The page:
Before those get a chance to get off the ground, however, he’ll earn $7.5m to star as Tom Cruise‘s son in Northern Lights, a film that sounds like Top Gun, Jr.Read More »
Posted on Saturday, September 6th, 2008 by David Chen
A PG-13 rating can open a film up to a wider audience than an R-rating, making a big box office take just a tad more attainable. It’s not a huge mystery, then, why Max Payne director John Moore is none too pleased with the MPAA’s decision to give his upcoming film, Max Payne, an R. In a recent interview with Das Gamer, John Moore, who is apparently trying to cut the film down to qualify for a PG-13 (its original target rating) expressed some of his frustration, saying:
We’re suffering from what I call Batman blowback. The Motion Picture Association of America gave The Dark Knight a PG-13 rating and basically sucked Warner Bros. cock…The MPAA changes their rules willy-nilly and it depends on who’s seeing your actual movie at the time. It’s very difficult to get a hold on what’s acceptable. The only thing you can use is current standards. So I go and see The Dark Knight and I say, “Gee, that’s pretty gnarly for PG-13,” but I felt good about Max Payne after coming out of the theater. I thought Max wasn’t going to have a problem. And that’s not the case. They’re coming down on us pretty hard.
Moore goes on to say that the MPAA’s inconsistencies are really coming back to haunt the organization:
[The MPAA] really hung themselves with The Dark Knight. Every other filmmaker in town is knocking on their door saying, “Please sir, may I have my PG-13 rating and be as fair to my movie as you were to The Dark Knight.”
Be sure to head over to Das Gamer to read the rest of the interview.
I am very sympathetic to Mr. Moore’s plight and I couldn’t agree more about the MPAA’s horrendously inconsistent guidelines and its shameless kowtowing to big studios. But The Dark Knight? Really? The movie was certainly dark and Two-Face’s makeup/CGI job might have been a bit too intense for some of the young ones, but the movie was almost completely bloodless and very few deaths (Joker’s “magic trick” being the most notable exception) are shown on screen. This was actually one of my original complaints about the film: By not going full-bore with an R-rating, it didn’t have the flexibility to fully and visually explore the horror of some of Joker’s crimes.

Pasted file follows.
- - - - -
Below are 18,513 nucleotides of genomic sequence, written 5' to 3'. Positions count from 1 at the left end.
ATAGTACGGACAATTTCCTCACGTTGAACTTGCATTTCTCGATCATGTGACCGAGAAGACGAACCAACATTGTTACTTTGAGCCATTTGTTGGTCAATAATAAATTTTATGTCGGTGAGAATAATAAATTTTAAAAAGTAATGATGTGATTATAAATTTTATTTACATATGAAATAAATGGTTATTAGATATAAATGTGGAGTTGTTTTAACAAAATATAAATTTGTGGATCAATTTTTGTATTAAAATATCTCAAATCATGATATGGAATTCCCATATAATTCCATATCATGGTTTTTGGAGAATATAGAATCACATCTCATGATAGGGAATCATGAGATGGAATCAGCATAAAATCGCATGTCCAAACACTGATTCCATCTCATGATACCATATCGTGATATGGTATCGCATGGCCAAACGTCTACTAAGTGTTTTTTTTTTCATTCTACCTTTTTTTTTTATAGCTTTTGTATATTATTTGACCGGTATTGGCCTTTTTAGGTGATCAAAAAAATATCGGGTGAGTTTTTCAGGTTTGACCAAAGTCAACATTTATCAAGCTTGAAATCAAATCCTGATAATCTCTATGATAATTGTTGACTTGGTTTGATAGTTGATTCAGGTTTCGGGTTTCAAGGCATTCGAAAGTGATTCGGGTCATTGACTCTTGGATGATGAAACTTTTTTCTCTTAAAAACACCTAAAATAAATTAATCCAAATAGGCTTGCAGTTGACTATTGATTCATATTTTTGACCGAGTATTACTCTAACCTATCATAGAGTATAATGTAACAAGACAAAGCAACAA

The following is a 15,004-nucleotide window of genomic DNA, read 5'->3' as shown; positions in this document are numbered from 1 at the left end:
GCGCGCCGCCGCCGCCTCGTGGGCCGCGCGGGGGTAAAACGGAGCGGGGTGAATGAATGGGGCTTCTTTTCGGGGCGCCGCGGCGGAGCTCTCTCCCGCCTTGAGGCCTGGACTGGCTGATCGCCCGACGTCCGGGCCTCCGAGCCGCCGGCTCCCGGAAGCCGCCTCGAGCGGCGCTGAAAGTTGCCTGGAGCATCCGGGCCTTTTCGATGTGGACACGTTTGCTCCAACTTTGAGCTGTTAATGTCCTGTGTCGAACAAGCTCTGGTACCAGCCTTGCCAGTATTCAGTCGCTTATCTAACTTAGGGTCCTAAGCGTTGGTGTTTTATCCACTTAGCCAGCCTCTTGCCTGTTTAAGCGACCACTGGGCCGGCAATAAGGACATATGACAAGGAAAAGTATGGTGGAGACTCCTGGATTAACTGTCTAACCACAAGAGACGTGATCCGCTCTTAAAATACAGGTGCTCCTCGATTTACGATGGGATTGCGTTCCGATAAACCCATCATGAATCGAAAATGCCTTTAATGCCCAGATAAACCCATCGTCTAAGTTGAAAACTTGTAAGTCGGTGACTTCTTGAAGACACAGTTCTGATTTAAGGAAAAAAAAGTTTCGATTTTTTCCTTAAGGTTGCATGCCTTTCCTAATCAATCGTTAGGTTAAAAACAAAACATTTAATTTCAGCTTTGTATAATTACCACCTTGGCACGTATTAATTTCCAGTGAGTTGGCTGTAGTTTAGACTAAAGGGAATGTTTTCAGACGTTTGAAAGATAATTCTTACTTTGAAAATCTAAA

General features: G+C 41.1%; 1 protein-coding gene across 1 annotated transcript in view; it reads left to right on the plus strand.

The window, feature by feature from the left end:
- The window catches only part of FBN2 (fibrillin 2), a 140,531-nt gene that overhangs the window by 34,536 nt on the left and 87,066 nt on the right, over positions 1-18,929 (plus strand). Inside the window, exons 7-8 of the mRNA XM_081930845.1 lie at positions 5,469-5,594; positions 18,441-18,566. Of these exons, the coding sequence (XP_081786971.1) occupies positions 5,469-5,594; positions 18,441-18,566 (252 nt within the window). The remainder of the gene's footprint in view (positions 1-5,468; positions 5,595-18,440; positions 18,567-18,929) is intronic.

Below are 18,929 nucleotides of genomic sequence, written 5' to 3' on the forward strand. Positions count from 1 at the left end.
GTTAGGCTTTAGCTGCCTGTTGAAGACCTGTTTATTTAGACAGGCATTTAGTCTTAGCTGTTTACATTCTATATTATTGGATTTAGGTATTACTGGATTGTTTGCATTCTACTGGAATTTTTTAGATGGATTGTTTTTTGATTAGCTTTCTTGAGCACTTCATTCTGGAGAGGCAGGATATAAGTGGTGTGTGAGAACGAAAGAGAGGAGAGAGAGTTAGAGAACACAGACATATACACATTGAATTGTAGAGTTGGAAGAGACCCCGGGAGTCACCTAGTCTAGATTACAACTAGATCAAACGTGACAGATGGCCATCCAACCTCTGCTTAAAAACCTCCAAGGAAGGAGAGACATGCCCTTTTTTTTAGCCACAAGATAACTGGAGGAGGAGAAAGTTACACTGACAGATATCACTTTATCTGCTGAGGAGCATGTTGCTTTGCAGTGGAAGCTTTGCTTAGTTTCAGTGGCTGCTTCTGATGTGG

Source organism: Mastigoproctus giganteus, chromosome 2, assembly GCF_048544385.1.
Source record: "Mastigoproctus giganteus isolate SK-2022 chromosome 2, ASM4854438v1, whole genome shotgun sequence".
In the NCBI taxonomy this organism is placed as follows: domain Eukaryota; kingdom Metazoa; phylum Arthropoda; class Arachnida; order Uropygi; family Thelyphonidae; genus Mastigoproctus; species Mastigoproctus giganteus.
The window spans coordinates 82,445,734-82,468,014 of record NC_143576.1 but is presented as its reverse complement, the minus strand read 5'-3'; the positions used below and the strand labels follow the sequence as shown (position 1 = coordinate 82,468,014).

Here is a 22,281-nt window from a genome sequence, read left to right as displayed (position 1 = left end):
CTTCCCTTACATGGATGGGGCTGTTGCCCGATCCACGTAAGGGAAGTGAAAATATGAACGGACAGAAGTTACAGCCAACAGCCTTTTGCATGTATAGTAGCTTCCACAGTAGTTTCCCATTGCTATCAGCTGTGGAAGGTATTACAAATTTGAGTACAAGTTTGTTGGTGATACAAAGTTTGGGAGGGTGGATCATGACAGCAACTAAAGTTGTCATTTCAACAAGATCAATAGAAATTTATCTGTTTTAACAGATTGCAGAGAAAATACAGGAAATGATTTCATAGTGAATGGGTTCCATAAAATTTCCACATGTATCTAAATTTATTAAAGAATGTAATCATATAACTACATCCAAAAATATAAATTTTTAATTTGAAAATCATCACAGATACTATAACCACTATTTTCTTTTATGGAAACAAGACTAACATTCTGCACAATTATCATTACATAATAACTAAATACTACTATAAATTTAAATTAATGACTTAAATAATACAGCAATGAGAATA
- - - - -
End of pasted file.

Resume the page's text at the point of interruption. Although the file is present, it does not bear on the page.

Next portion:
Until Max Payne comes out, we wish Mr. Moore the best in his battle to get his film the rating he thinks it deserves. But in the meantime, what do you guys think of Moore’s remarks?
Discuss: Should “The Dark Knight” have been rated R? Or did the MPAA really fellate Warner Brothers, as Moore describes?
Even Bruce Wayne is beginning to think Max Payne will be a sizable hit and worth seeing. A new theatrical trailer for Fox‘s video game adaptation contains even more shots of the hypnotic angels-of-death that continue to puzzle the games’ followers. We learn herein that the winged beings are referred to as “valkyries,” and reward people who “die in violence.” Clarification, meh. Backed by the vocals of Marilyn Manson (our second reference today, k), the new trailer better emphasizes a brooding, escalatory tone that plays the right notes of fanboy nihilism. Also present are the high-charged visuals that wowed our staff at Comic Con. For a PG-13 video game gun-porn flick with many doubters, my latest impression? For what it is, Max Payne clicked.
Current comparisons online to the R-rated, totally cheeseball Hitman are predictable and warranted, but the confidence expressed in the press by Mark Wahlberg and John Moore—once attached to X3—doesn’t seem like a contractual shill-routine to me. This trailer’s vague mix of occult imagery and organized crime recalls past genre fare like The Crow and middling efforts like End of Days, and Constantine, but there’s also the sense that TDK‘s rating boundary-pushing was a real inspiration. And, c’mon, Mila Kunis firing a machine gun is equal doses ridiculous and hormone-tickling. I hereby move my chips over from Punisher: War Zone to Max Payne; admittedly, this is not a major gamble, but Payne does feature Ludacris in a fedora. Hope I’m right.
Max Payne opens on October 17th.
Discuss: Will Max Payne be a hit? What’s your impression of the final theatrical trailer? Is it cool or stupid or both? Are the valkyries symbolic or real?